Injured athletes likely to benefit from new treatment first tested on horses

    Last April, the Times wrote about the growing use of electrotherapy to treat injured horses, a technology being pioneered by the Hawkhurst-based company Arc Equine. Adam Hignett finds out what’s happened since

    Ian Thirkell

    The local firm Arc Equine has pushed the boundaries yet again with the launch of clinical trials for the first official version of the device for human use.

    Among those who have already benefitted are injured international rugby players and clients taking part in Olympic sports. It is hoped that the device will eventually help to reduce the dependency on drugs in treatment.

    Arc Equine was originally chosen as one of the 20 best inventions and innovations in The Gadget Show Live British Inventors’ Project and has been credited with some remarkable results.

    It appears to accelerate healing, reduce pain and remove scar tissue using a small electrical current, classed in the medical world as a ‘micro-current’, which replicates the one produced by every cell in the body.

    Ian Thirkell, who attended The Skinners’ School and worked in the police force for 30 years before setting up Arc Equine, admits when he first heard of electrotherapy he was sceptical.

    “I was told about this technology in 2002 and thought it was complete and utter witchcraft,” he said – but he decided to keep ‘an open mind’.

    He looked into the work of orthopaedic surgeon Robert Becker, who had conducted trials in the US
    during the 1950’s and ’60s and shown impressive results.

    “Exploring the boundaries of the clinical applications of this technology has driven me for the last 14 years,” he said. “I have seen everything which I read about in those books, and more.”

    He has been working closely with Professor Gordon Turnbull, a former medical officer in the RAF who specialises in traumatic stress.

    He said of the benefits of Microcurrent Treatment (MCT): “There is no doubt, following extensive research, of the effectiveness of MCT in promoting and accelerating healing of inflammation in body tissues.”

    Having been tested by the Medicines and Healthcare products Regulatory Agency (MHRS), the equine technology currently retails at £450.

    The human version will be known as Arc4Pain. It has already been widely used, especially in sport, where it helps athletes recover faster from injury. Mr Thirkell said some of his clients play international rugby and take part in Olympic sports.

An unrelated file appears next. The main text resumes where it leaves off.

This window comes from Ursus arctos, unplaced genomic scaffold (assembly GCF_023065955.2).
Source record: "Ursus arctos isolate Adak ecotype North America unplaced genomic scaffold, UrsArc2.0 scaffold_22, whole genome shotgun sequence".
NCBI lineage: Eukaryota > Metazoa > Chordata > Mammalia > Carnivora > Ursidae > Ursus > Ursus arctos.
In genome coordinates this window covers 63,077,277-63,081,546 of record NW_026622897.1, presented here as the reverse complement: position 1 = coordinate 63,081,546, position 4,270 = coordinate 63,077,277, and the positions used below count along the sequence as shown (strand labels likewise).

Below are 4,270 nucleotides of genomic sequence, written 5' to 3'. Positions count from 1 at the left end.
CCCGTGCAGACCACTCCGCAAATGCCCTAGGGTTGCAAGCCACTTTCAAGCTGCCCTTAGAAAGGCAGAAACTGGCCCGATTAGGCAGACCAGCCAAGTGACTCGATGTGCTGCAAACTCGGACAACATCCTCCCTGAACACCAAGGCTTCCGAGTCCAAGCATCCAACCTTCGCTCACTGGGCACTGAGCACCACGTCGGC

He estimates around 1500 people with a range of ailments have tried the technology in the last ten years. The currents are so small, to mimic those naturally found in the body, that they cannot be felt but act as a set of ‘jump leads’ to kick-start the body.

    “If there’s damage or trauma to a group of cells, it’s like a broken electric circuit. We introduce this same current from an external source and it reboots the body.”

    Mr Thirkell said the company would conduct rolling programmes of double blind and randomised clinical trials ahead of commercial production of the human therapy.

    “Even though we are now authorised to market this for pain and muscle regeneration, we are not going to do anything without first conducting these trails,” he said.

    Different currents target various functions in the body, and the initial trials will be for those who suffer from migraines.

    Mr Thirkell believes the product will be on sale by the autumn at an estimated price of £300.

    However, he is not only motivated by personal gain. “I’ve been doing this for 13 years and it has cost me a fortune, but I’ve yet to make a penny from it.

    “Yes, I’d like to make money, but that’s not the driving force. That’s to have acceptance of the Arc as a mainstream alternative to drug dependency and drug use.”

    Arc Equine

    PROFESSOR TURNBULL SAID:

    “Microcurrent Treatment (MCT) has become a major focus in psychiatry because of the discovery of neurogenesis, the capacity of the central nervous system to restore physiological function by the growth of new nerve cells and nerve pathways. This can also resolve problems involving psychological function such as behaviour, cognition and thought, as well as movement and sensation.”